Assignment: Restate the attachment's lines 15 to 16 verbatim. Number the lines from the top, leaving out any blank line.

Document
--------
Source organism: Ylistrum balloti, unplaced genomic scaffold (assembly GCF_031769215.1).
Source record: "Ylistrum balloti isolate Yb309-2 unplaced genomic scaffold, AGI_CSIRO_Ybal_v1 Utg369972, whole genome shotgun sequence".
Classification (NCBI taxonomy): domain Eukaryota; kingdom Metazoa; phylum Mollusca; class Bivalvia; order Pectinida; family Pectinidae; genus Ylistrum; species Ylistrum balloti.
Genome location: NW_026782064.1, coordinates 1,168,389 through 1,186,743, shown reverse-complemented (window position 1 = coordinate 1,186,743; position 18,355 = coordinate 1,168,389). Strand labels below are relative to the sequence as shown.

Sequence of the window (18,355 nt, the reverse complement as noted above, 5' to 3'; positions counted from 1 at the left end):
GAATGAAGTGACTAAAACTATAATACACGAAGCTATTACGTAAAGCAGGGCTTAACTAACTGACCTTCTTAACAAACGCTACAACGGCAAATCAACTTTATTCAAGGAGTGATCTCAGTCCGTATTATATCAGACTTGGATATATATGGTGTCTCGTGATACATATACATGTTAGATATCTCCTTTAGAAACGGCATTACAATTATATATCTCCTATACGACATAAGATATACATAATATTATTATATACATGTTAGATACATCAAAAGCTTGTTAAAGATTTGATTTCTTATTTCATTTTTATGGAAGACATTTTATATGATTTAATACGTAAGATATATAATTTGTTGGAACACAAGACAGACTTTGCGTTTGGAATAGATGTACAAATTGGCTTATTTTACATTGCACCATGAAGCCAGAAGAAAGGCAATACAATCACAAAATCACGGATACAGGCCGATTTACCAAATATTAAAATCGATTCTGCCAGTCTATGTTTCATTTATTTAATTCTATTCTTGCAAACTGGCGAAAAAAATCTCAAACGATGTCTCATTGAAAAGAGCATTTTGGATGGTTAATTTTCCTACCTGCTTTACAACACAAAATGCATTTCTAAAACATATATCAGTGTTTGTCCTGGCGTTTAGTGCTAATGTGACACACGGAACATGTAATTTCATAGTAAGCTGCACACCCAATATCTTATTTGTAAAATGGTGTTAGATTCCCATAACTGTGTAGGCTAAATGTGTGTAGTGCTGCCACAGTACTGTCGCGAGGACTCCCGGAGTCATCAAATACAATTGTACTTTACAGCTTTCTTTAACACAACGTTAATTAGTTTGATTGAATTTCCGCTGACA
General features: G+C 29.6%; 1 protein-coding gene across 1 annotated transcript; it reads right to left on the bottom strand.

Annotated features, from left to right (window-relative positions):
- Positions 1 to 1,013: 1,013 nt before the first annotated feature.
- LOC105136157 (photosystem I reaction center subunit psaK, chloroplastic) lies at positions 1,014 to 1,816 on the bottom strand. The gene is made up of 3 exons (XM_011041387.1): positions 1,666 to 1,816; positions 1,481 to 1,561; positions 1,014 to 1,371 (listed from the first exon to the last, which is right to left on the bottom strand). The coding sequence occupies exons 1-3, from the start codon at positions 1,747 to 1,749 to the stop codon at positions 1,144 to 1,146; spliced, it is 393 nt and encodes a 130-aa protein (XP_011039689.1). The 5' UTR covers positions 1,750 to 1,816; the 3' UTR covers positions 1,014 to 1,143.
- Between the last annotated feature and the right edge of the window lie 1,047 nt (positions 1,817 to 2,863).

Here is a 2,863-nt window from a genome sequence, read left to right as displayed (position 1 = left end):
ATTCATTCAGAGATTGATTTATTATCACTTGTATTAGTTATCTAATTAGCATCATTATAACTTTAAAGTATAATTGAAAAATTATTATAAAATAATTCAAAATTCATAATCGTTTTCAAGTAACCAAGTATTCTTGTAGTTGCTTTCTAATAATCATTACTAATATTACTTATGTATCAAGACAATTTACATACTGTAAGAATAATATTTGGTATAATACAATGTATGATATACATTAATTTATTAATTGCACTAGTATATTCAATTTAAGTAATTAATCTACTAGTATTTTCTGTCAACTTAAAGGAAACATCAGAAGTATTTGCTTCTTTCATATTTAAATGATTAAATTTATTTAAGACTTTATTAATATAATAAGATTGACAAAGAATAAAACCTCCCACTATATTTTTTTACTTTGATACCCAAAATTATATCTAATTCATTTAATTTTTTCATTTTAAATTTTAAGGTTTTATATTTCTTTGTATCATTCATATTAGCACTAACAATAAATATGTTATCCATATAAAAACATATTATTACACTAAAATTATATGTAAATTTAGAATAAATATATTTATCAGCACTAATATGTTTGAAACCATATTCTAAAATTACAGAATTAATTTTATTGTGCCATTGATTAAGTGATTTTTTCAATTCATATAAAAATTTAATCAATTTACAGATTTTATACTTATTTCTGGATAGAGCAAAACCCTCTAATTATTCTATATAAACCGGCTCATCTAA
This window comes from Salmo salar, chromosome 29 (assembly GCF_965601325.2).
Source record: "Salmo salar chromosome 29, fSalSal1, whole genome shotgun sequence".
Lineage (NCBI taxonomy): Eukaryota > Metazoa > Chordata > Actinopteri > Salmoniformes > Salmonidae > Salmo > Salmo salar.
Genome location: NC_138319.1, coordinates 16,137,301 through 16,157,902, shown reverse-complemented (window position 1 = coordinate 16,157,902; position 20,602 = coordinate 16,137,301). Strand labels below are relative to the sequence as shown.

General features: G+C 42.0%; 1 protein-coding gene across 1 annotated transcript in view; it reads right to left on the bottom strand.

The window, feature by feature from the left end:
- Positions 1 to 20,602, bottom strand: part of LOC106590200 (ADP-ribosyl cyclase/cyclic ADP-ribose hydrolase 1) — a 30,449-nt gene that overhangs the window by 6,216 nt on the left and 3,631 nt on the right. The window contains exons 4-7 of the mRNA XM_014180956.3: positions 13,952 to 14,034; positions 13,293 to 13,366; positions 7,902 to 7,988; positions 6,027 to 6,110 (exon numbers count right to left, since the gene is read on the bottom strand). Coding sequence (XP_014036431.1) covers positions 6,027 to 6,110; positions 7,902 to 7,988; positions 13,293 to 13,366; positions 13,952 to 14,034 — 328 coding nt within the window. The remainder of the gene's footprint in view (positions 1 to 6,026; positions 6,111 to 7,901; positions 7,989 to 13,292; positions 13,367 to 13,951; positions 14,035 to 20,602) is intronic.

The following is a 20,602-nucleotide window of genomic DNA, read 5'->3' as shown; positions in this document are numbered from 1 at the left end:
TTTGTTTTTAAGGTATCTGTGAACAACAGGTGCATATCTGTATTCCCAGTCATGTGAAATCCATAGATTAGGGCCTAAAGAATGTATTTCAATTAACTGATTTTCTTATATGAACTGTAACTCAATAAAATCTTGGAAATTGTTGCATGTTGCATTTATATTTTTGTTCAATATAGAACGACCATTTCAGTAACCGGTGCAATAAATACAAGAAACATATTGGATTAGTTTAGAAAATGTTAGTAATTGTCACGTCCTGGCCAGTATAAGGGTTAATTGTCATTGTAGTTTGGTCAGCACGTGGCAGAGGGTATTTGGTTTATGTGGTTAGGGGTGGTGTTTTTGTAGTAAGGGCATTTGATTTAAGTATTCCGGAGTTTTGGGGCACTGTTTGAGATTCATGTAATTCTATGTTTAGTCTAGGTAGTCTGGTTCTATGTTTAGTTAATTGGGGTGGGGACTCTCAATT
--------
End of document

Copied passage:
Source record: "Salmo salar chromosome 29, fSalSal1, whole genome shotgun sequence".
Lineage (NCBI taxonomy): Eukaryota > Metazoa > Chordata > Actinopteri > Salmoniformes > Salmonidae > Salmo > Salmo salar.